Spoken word recognition lies at the root of language comprehension and acquisition. Recognition of known words (numbering in the tens of thousands for adults) is prerequisite for retrieval and storage of semantic, syntactic, and pragmatic information associated with those words. Typically, such recognition is fast, accurate, robust, and effortless. Yet the perceptual computations required are highly complex, as anyone listening to speakers conversing in an unfamiliar language begins to discern: what one hears is a babble lacking readily identifiable words. Nevertheless, within the first year of life, infants must develop the skills needed for spoken word recognition. Such skills are prerequisite to further acquisition of language, for if a language learner cannot break input utterances into their constituent words, it will be impossible to learn how these words fit together or what individual words mean. Research proposed in this application focuses on elucidating precursors to, and predictions from, development of spoken word recognition. This project seeks to explore causal pathways from early cognitive development, basic speech perception skills, and language experience to development of spoken word recognition and early language knowledge, and hence to pre-school language outcomes. A pair of integrative longitudinal studies will measure infants from birth to 24 months on batteries of tests assessing cognitive and linguistic development;language environments will also be measured. A further battery of tests at 36 months will assess pre-school language outcomes. One longitudinal study will enroll full-term infants to establish normative baselines. The second, concurrent study will enroll preterm infants (<28 weeks gestation): language delays and deficits are associated with low birth weight, and preterm infants receive markedly different early input, but it is not known whether the causal structure of language development differs across the two populations. Specific questions to be addressed include: What is the relation between early (segmental and prosodic) discriminative and representational abilities and development of spoken word recognition skills? Are effects of cognitive development on language outcomes in pre-school years mediated by early spoken word recognition skills? How does absolute performance on cognitive and linguistic measures at specific ages in infancy compare to changes in such performance across ages (growth curves) with regard to predicting pre-school language outcomes? How do variations in informational quality and quantity affect early speech processing, development of spoken word recognition, and pre-school language outcomes?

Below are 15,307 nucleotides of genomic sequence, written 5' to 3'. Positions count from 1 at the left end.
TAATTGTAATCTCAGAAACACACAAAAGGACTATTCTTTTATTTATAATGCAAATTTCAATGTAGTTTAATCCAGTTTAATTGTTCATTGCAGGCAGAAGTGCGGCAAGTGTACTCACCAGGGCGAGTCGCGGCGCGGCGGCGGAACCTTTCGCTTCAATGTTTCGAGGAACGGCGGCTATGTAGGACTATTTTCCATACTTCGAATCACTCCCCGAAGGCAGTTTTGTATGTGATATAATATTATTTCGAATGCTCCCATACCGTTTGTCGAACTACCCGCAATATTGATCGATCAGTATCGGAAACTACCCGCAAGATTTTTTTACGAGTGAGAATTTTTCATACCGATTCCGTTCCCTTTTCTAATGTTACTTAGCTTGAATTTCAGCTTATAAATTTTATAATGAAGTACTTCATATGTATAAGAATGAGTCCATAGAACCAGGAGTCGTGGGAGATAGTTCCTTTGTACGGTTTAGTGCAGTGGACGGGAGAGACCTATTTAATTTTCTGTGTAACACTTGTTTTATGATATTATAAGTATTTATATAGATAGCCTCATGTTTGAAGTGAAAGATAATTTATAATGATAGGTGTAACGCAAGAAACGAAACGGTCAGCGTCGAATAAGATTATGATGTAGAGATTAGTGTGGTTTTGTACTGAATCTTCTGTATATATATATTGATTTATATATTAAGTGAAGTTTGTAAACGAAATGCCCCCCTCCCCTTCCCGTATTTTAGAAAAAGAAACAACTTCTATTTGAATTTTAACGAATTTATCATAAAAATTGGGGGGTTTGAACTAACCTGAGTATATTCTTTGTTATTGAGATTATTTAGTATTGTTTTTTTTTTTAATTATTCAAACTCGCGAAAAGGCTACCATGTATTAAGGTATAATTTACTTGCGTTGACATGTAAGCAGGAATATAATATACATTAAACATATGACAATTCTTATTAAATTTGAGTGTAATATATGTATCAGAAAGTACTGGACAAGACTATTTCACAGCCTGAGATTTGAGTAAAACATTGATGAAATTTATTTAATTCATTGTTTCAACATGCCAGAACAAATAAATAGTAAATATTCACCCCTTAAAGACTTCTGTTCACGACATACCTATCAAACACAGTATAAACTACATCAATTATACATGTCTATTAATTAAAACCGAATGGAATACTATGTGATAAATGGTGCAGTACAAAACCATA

Anyone who has listened to fluent conversation in an unfamiliar language can readily attest that recognizing spoken words is a far from trivial skill, but without this skill it is impossible either to comprehend speech or to master combinatorial or compositional 'higher'levels of language. Language deficits and delays impede intellectual development for hundreds of thousands of individuals. This application incorporates two longitudinal studies that examine the relation between development of spoken word recognition skills and pre-school language outcomes. One explores receptive language development in healthy full-term infants, examining how such development may be determined by both endogenous factors, including cognitive abilities, speech perception skills, and fluctuations in infants'functional hearing, and exogenous factors, such as input quantity. A second, concurrent study explores language development in preterm infants, a population known to be at risk for language delays. The overarching goals of these studies is to elucidate the pathways from early cognitive development, basic speech perception skills, and language experience to development of spoken word recognition and early language knowledge, and hence to pre-school language outcomes, and to examine how these pathways may differ for the two populations to be studied.
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|Luchkina, Elena; Sobel, David M; Morgan, James L (2018) Eighteen-month-olds selectively generalize words from accurate speakers to novel contexts. Dev Sci 21:e12663|